Odd Man

I know of no clause in the Federal Constitution that gives the power to the judiciary of declaring the law and constitution of a State repugnant to the Constitution of the United States and therefore null and void. No express grant, no fair instruction, contains it, and the States never designated this Power to the Federal Judiciary. But they have assumed it….

~ U.S. Senator Richard M. Johnson

Richard Mentor Johnson was known as an odd man.

Johnson spoke the above words at the opening of Congress in 1821. Today, Johnson's statement would get him labeled a "strict constructionist." However, in the early 19th century, Johnson was merely a politician who held the odd (by 21st-century standards) belief that words actually have definite meanings, and that when you string enough of these words together, they communicate ideas and concepts. Even stranger, perhaps, he was of the opinion that when you arranged these ideas and concepts to form laws and covenants (say, a constitution), that the verbiage would actually mean what it says and, by implication, not mean what it doesn't say. How odd a man, indeed!

Johnson's appeal to the text of our foundational document was a preamble for his introduction of a proposed constitutional amendment where "in consequence of having a constitution or law of such State questioned [by the Supreme Court], the Senate of the United States shall have appellate jurisdiction." Unlike the legal scholars of today, Johnson was left disquieted that the entire mechanism of the Supreme Court's power of judicial review rests solely upon the opinion of Chief Justice John Marshall in Marbury v. Madison. Given the degree of recalcitrance on Johnson's part for offering such an amendment, one is left to wonder what kind of man would dare question the actions of a chief justice who was merely faithfully executing his duties to the American people — it is only incidental that Marshall's decision aggrandized himself and the court, in perpetuam, with an immense power not actually found in the words of the Constitution.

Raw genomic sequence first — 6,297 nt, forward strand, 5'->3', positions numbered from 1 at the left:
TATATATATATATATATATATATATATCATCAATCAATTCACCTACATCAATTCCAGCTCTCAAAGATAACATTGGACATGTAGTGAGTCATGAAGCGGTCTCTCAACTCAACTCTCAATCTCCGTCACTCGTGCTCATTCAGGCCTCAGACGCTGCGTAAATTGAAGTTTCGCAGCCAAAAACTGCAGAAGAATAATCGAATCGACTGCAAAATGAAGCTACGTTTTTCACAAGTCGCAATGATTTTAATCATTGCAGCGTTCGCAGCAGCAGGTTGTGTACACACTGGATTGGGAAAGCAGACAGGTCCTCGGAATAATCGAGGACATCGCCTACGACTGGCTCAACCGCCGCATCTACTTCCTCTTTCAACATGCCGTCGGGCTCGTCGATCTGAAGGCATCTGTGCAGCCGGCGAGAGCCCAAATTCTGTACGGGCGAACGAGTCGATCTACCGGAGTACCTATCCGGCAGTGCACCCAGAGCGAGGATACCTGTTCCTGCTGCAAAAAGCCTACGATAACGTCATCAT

Richard Johnson appears to have been a man free from that amazing credulity which is the hallmark of the modern American mind, while his recognition that the Supreme Court was destined to become the "most dangerous branch" shows his logical mind and a keen understanding of the corrosive nature of power that led him to become vice president under Martin Van Buren. His star might have risen higher but for his interracial marriage, which left him persona non grata in the social circles of the day. (Ironically, while few today would publicly scorn him for marrying a black woman, his ideas about states' rights and limited government would leave him exposed to brummagem charges of racism.)

While one may question Johnson's plan positing appellate power in the U.S. Senate, the idea was more structurally sound before the 17th Amendment, when senators were still the official representatives of the states. Johnson saw the danger and attempted a solution. But seldom, if ever, will the Leviathan state ever curb its own power — not even in 1821.

To return the original federalist balance to the current Constitution, it will first be necessary to check the ukaz power of the Supreme Court. Johnson's idea that the nullification of state law should somehow require the consent of the several states is central. Amendments similar to Johnson's were proposed during the progressive era, but most had a mechanism for expedited constitutional amendment in the face of state law invalidation rather than actual nullification of the Supreme Court decision. However, they are fertile ground for theorizing. In surveying these proposals, a two-thirds concurrence of either state legislatures or state attorneys general seems the logical mechanism for the nullification of a Supreme Court decision.

As in Johnson's day, the best-laid plans will come to naught unless somehow a constitutional amendment can get passed. If Johnson failed in binding an emerging centralized beast, little hope can be held for passing such an amendment through Congress today. But that is not the end of the game.

While the standard method of constitutional amending calls for a two-thirds approval of the measure by Congress before sending it out to the states, Article V provides a second method. The state legislatures may call for conventions of the people, and a three-quarters majority of conventions may pass an amendment, thereby completely by-passing the feds.

While such a plan for reformation of the Supreme Court (and federal power in general) is, as of yet, unlikely to succeed — hope remains in the breast of all those who love liberty. A framework for reform exists in the words of the Constitution. To bring about reform, one need only convince people that words are powerful and meaningful. In the end freedom will prevail, as the words of the Constitution do mean something — while the "implicit powers" of tyranny are merely opinions written on the wind and swift water, destined to pass away.

August 4, 2005

C.T. Rossi [send him mail] recent law school graduate who lives in Washington, D.C.

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